- Online Edition
- Print Edition
- Donahue Lecture Series
- Archived Mastheads
If you are a law student anxious and uncertain about your career post-graduation, and still trying to sort your preferred professional role, this Article is for you. It is designed to help you do research on both yourself and the legal profession so that you can enhance your opportunity to find the right professional role for you.
This Article is based on a simple premise: You should prepare for a career in law in the same way you would prepare for oral argument in court by writing a meticulously-researched and comprehensive legal brief.
Like many young lawyers, you may be planning to look for a job at a firm after graduation to try it out. The legal market, however, has become more challenging than ever, and it is often difficult to find entry-level positions in law firms. Furthermore, despite the time and effort spent in the placement process, many lawyers find themselves dissatisfied with their careers. Do you really want to leave your future to chance? Finally, what if you want to use your legal training for a purpose outside conventional law practice? Where would you begin to look?
There ought to be a better way. For the last twenty-five years, the author has offered a course at Suffolk University Law School in which students examine themselves and opportunities within the profession to find legal careers that fit them. This class also provides students the ability to strategize to make these professional opportunities a reality. This Article is based on that course.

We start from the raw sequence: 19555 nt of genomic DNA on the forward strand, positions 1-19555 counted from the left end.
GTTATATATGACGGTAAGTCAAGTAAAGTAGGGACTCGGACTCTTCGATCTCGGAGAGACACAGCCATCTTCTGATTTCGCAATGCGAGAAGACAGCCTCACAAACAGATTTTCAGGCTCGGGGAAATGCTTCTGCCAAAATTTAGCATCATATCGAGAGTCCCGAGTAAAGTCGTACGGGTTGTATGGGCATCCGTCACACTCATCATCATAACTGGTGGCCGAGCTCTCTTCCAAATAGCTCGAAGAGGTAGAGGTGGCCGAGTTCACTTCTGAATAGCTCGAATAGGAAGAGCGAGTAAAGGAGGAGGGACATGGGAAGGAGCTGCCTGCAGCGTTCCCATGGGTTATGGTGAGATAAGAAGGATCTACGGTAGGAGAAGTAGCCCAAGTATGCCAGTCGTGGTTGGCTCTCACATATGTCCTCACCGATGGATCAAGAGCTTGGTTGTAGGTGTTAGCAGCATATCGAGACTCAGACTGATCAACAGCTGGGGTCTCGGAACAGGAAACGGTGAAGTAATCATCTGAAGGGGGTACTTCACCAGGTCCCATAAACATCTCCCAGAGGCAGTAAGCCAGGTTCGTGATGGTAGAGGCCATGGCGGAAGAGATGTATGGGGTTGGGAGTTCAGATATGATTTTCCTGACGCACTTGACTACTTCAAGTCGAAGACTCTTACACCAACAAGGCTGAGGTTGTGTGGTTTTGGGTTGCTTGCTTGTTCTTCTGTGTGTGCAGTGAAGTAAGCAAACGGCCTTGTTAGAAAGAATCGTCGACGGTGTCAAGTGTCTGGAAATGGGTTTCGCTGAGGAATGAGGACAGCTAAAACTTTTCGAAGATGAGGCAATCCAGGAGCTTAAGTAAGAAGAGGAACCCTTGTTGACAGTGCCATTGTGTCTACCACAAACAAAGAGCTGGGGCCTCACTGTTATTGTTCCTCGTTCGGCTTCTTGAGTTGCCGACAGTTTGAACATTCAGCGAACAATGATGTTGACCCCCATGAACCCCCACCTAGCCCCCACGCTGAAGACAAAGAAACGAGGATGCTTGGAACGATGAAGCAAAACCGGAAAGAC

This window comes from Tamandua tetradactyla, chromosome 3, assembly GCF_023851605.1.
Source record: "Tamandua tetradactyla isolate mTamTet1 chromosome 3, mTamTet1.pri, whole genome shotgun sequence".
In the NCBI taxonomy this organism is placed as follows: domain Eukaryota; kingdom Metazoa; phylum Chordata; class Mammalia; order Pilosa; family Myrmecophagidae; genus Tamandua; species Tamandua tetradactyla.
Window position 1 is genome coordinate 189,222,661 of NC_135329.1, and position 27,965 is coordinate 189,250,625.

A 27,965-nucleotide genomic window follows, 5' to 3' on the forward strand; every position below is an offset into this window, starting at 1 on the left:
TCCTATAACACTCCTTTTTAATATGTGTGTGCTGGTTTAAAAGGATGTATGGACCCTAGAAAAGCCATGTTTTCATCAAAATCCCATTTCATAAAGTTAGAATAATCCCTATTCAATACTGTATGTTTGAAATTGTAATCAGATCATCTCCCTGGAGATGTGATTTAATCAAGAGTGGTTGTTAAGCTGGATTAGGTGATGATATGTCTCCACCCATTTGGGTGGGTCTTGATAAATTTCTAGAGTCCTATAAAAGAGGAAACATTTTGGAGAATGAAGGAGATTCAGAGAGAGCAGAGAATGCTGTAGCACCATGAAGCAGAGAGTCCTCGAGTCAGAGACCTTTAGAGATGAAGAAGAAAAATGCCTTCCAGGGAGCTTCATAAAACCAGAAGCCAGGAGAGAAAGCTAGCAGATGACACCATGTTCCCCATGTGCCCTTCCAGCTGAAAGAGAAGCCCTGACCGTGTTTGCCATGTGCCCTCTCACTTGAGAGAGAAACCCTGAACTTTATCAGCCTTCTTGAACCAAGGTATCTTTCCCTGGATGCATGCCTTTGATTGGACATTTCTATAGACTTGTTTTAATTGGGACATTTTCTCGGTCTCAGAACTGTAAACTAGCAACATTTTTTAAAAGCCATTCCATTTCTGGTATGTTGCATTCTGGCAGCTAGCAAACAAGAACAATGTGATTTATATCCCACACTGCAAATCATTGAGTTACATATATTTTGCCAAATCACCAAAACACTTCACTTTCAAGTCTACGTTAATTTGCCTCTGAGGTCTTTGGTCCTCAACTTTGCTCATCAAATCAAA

One of the enduring issues in zoning law is how to resolve appeals involving the grant of zoning special permits or other discretionary decisions made by the municipal boards that have jurisdiction over some aspect of the private use of land. While their decisions are made in public, and the appeals of these decisions are also decided by a public process, such as a court or an administrative agency, the resolution of these appeals without litigation or administrative appeal poses challenges because resolution without adjudication traditionally requires some confidentiality in order to encourage frank conversation about how a settlement might be achieved. . .